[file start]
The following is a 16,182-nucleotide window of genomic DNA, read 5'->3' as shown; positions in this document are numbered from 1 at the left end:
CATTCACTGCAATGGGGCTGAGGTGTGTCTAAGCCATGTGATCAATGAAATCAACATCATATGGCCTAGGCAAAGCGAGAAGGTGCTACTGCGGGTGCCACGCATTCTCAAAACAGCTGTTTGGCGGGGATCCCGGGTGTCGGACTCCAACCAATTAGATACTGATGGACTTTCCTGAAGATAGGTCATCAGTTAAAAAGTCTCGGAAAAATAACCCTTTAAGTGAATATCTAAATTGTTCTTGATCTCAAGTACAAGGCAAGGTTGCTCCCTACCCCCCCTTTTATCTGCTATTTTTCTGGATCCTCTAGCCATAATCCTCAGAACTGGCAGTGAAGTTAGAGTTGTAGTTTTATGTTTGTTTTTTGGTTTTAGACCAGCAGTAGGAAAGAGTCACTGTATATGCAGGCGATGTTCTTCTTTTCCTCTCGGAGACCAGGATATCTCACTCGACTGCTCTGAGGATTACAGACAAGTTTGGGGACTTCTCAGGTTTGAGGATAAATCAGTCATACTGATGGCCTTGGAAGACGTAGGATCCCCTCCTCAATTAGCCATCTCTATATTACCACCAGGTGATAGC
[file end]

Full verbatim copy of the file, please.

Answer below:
The following is a 16,182-nucleotide window of genomic DNA, read 5'->3' as shown; positions in this document are numbered from 1 at the left end:
CATTCACTGCAATGGGGCTGAGGTGTGTCTAAGCCATGTGATCAATGAAATCAACATCATATGGCCTAGGCAAAGCGAGAAGGTGCTACTGCGGGTGCCACGCATTCTCAAAACAGCTGTTTGGCGGGGATCCCGGGTGTCGGACTCCAACCAATTAGATACTGATGGACTTTCCTGAAGATAGGTCATCAGTTAAAAAGTCTCGGAAAAATAACCCTTTAAGTGAATATCTAAATTGTTCTTGATCTCAAGTACAAGGCAAGGTTGCTCCCTACCCCCCCTTTTATCTGCTATTTTTCTGGATCCTCTAGCCATAATCCTCAGAACTGGCAGTGAAGTTAGAGTTGTAGTTTTATGTTTGTTTTTTGGTTTTAGACCAGCAGTAGGAAAGAGTCACTGTATATGCAGGCGATGTTCTTCTTTTCCTCTCGGAGACCAGGATATCTCACTCGACTGCTCTGAGGATTACAGACAAGTTTGGGGACTTCTCAGGTTTGAGGATAAATCAGTCATACTGATGGCCTTGGAAGACGTAGGATCCCCTCCTCAATTAGCCATCTCTATATTACCACCAGGTGATAGC